MW Topic of the Week: China and Paper 4

Hello!
This week, we're diving into Paper 4: the business of wine. A reminder – I'm studying along with you (as are  and ), so below are my notes and analysis as a thought-starter to this conversation, not the key to the castle  Two out of the last three years' exams have included a focused question on the Chinese market, and examiners have noted that a good understanding of that market would benefit any P4 question.
 
2017 focused on the potential and risks for exporting to China as an export manager: You are Export Director of an established large wine company producing in excess of one million nine litre cases (standard case 12 bottles/750ml). How would you seek to capitalise on the potential of the growing Chinese market for imported wine? What are the risks and how can they be managed?  
 
2019 meanwhile took more of a Chinese consumer point of view, and the impact consumer preference has on the channel: How do wine consumers in mainland China decide what wine to buy and what are the implications of their choices for producers and distributors?
 
Fundamental to both is an understanding of:
  • Strengths of the market
  • How distribution works in China (national/regional)
  • How consumers learn about – and most importantly buy – wine (here, an understanding of direct-to-consumer/DTC and digital sales matters immensely)
  • The impact of taxes and trade deals on the wine market (e.g. As of Aug 2019: 93% tax on American wines imported into China re: the US trade war versus free trade agreements with Australia and Chile)
How would you tackle this question and define your scope? Do you have any statistics to share? Any specific experiences you personally have had to bring up as an examples? Hard numbers always appreciated if they can be shared in a public forum.
 
Here are some resources my study groups have pulled together; others always appreciated!
Parents
  • A key aspect to consider is that in China, there is no three-tier system. To enter the China market, it's likely that an export director started with meeting a Chinese person/company called an "importer". That importer can import and sell wines to anybody in China - to wholesalers, to distributors, to retailers and direct to consumers. As an export director, it's necessary to identify the business nature, the business structure and the potential of the Chinese importer that help sell and promote your products.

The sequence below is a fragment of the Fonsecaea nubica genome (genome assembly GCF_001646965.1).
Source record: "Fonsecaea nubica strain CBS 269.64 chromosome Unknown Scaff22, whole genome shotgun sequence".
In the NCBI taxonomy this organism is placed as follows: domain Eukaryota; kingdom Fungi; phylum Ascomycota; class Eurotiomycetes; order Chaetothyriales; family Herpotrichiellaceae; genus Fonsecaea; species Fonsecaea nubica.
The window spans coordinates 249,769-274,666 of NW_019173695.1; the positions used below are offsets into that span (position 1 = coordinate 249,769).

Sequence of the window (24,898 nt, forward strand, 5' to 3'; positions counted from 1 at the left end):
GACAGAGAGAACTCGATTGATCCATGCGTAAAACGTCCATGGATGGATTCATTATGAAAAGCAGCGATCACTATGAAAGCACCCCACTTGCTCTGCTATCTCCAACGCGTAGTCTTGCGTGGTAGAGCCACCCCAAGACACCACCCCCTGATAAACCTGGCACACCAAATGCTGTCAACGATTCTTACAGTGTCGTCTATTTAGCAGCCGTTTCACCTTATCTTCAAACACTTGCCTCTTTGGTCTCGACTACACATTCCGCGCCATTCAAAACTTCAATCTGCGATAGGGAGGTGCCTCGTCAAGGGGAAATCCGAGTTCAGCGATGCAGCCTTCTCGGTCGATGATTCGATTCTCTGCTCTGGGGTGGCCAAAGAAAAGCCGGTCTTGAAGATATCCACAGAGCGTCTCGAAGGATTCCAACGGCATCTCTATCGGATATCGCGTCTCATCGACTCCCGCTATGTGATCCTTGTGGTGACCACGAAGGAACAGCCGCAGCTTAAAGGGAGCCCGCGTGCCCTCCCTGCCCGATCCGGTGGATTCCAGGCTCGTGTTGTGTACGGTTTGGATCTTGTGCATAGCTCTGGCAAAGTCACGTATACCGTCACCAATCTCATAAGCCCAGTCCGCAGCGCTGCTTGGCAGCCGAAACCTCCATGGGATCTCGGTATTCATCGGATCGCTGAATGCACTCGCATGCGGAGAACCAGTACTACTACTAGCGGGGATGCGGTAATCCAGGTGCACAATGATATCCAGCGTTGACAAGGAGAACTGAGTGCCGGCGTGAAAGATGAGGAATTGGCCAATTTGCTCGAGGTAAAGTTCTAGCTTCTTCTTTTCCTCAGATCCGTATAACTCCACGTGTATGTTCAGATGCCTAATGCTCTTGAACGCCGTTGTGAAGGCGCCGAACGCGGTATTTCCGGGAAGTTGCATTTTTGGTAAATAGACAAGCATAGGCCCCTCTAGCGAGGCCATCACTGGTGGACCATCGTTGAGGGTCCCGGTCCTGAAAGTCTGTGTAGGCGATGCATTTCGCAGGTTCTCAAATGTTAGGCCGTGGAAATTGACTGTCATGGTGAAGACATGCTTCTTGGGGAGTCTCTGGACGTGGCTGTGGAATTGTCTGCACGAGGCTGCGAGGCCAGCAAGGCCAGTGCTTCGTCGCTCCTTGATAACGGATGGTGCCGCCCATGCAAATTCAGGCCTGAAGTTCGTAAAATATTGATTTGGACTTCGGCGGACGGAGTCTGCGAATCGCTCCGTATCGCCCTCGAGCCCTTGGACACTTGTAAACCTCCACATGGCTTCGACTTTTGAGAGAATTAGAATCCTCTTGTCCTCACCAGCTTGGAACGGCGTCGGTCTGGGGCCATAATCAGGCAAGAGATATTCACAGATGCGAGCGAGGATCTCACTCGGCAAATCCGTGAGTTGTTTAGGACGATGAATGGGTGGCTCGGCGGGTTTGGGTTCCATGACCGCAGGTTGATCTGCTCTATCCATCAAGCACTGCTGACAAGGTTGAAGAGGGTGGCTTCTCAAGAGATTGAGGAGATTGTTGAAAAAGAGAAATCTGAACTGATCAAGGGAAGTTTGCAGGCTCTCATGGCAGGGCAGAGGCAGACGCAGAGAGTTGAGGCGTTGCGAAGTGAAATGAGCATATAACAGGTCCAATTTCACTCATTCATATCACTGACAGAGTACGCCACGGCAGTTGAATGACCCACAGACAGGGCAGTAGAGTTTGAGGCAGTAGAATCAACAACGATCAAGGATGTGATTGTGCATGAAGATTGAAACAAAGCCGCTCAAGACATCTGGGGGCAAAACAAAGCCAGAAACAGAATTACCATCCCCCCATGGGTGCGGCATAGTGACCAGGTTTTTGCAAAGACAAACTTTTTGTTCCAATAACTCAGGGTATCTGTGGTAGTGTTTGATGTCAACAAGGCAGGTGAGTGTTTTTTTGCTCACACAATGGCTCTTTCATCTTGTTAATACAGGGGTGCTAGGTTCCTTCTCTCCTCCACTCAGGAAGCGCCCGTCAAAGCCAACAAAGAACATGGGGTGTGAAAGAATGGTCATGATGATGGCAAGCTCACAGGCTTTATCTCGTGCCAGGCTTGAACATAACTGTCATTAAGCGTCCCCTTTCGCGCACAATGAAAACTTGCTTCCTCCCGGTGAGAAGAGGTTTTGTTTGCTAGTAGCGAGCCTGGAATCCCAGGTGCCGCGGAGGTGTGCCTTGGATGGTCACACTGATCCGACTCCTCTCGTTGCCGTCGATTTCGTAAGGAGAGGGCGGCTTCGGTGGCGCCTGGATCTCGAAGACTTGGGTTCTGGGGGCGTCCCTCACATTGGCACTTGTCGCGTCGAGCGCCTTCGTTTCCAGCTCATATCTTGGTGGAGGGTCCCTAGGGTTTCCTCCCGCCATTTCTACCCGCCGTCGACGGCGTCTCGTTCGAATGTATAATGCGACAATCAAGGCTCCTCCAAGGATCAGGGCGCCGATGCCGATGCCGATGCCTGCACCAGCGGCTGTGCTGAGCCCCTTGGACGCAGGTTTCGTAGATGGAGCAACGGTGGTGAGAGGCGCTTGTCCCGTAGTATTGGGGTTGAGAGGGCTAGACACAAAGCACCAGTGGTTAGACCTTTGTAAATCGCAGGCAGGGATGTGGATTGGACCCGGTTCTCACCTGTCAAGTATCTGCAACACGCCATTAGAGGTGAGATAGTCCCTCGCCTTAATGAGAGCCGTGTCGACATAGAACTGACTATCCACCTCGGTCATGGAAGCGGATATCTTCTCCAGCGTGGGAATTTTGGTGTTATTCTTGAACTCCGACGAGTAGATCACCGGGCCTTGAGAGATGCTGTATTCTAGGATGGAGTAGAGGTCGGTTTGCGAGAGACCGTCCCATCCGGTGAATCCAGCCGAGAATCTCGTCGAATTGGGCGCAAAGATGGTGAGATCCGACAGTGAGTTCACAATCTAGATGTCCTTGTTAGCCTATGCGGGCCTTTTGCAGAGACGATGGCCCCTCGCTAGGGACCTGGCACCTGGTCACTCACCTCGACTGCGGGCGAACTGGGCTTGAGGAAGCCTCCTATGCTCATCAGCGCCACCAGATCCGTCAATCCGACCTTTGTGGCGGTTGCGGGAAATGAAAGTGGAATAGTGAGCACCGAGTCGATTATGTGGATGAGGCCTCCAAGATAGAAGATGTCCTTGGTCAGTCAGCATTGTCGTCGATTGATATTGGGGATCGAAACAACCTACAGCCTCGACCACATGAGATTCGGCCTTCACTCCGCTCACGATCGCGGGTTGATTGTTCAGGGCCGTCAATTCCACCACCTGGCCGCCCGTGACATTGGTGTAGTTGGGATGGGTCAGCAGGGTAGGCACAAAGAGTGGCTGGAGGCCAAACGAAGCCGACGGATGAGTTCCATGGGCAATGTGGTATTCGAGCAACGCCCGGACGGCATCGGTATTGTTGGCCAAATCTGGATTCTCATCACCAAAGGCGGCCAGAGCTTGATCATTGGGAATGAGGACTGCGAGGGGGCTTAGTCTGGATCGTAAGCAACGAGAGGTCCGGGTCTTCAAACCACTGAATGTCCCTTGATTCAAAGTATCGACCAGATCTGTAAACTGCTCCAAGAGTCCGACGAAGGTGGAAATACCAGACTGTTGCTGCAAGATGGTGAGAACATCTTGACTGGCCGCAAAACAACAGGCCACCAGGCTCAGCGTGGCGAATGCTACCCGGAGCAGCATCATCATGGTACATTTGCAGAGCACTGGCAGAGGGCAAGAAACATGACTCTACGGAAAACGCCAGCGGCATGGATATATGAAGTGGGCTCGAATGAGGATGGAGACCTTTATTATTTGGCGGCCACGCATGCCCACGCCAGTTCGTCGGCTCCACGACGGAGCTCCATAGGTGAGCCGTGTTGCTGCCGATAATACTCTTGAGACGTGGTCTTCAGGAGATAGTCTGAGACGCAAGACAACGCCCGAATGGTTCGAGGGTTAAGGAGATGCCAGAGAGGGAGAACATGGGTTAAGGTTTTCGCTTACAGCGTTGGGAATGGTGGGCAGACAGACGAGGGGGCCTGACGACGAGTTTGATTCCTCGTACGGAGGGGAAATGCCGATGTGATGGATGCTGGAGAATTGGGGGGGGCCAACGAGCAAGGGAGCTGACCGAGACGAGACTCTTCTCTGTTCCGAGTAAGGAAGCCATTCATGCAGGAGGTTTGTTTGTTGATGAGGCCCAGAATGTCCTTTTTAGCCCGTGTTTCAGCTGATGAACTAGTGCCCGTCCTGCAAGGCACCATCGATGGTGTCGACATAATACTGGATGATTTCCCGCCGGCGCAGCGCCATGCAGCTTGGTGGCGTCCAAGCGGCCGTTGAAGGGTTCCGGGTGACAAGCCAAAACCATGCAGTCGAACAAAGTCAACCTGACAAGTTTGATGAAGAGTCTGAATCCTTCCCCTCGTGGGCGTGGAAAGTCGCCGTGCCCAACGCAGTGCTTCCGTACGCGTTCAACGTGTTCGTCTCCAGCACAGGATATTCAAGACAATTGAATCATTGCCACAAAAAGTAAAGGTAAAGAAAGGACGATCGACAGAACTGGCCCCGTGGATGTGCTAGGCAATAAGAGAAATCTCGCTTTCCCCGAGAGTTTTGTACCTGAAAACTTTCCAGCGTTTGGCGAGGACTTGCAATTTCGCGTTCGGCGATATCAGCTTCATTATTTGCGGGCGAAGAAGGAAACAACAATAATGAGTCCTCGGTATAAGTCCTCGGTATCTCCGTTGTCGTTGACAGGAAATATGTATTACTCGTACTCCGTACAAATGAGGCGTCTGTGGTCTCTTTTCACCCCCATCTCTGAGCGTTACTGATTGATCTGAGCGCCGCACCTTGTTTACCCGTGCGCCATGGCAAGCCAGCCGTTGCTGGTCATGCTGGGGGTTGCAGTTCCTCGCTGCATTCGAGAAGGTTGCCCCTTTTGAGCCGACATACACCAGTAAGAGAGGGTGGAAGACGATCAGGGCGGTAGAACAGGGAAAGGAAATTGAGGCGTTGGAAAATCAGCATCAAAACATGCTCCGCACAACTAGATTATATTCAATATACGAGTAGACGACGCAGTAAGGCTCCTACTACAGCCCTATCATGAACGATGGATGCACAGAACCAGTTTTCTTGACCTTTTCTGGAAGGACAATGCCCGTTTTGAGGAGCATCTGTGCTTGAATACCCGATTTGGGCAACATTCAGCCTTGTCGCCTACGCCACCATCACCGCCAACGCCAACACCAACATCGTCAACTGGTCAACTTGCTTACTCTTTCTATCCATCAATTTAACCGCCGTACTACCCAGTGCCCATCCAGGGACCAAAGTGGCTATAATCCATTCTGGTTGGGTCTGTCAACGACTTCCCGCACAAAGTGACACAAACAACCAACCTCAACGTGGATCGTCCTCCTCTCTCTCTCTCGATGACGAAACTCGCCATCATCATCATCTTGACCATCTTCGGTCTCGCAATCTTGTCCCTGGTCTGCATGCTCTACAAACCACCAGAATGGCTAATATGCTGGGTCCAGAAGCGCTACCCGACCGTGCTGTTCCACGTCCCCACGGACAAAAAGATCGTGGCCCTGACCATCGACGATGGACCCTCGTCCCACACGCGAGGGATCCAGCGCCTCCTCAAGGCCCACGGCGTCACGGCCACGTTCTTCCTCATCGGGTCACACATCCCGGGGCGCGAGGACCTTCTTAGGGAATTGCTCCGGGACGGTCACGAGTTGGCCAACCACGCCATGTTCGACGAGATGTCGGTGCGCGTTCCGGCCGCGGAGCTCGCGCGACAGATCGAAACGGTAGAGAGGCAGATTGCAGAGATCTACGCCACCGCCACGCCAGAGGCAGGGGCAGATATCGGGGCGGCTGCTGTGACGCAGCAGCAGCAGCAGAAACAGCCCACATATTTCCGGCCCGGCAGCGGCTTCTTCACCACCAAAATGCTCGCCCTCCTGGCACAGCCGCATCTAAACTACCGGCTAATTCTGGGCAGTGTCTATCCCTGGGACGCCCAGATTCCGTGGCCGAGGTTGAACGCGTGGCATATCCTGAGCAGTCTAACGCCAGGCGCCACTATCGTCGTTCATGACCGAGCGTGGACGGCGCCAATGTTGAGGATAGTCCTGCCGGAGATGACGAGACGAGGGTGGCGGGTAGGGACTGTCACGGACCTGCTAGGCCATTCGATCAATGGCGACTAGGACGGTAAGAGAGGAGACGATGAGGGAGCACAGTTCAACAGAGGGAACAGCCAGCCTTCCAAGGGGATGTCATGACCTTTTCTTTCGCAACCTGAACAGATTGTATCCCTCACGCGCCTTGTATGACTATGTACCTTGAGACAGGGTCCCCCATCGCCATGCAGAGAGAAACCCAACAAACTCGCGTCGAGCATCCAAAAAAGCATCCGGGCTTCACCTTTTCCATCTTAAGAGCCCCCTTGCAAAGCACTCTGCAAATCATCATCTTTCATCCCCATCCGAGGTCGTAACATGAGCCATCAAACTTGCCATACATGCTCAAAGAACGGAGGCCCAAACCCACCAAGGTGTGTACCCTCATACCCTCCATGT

Regarding the potential of the market, it’s of course complicated because China is big and diverse. In MW essays, it’s important to use reliable information and data to back up the arguments, and also put some analysis and original thoughts. For example, when they say Australian wines are performing extremely well in the Chinese market nowadays, maybe it’s worth to consider what kind of Australian wines are doing well? Which Australian brands performed well? Where (in which cities/provinces) do they sell Australian wines that well in such a big country? Do people actually consume the wines for sensory pleasure, or do many people still buy most Australian wines for gifting purposes (maybe relevant to the 2019 question)?

    Now it's 93% tax on American wines to mainland China. But will it slow down the importation of ultra-premium American wines to China?

Reply
  • Anecdotally (per your last question), I was in a customs line the other day with a gentleman who turned out to be a Chinese wine collector, and all he could talk to me about was why he couldn't get his hands on more Opus One. We had to have a little discussion about how wine production works to start, but we kept returning to why he only got a 3 bottle allocation... and how much money he could make reselling if he could get more. Was interesting. 

Children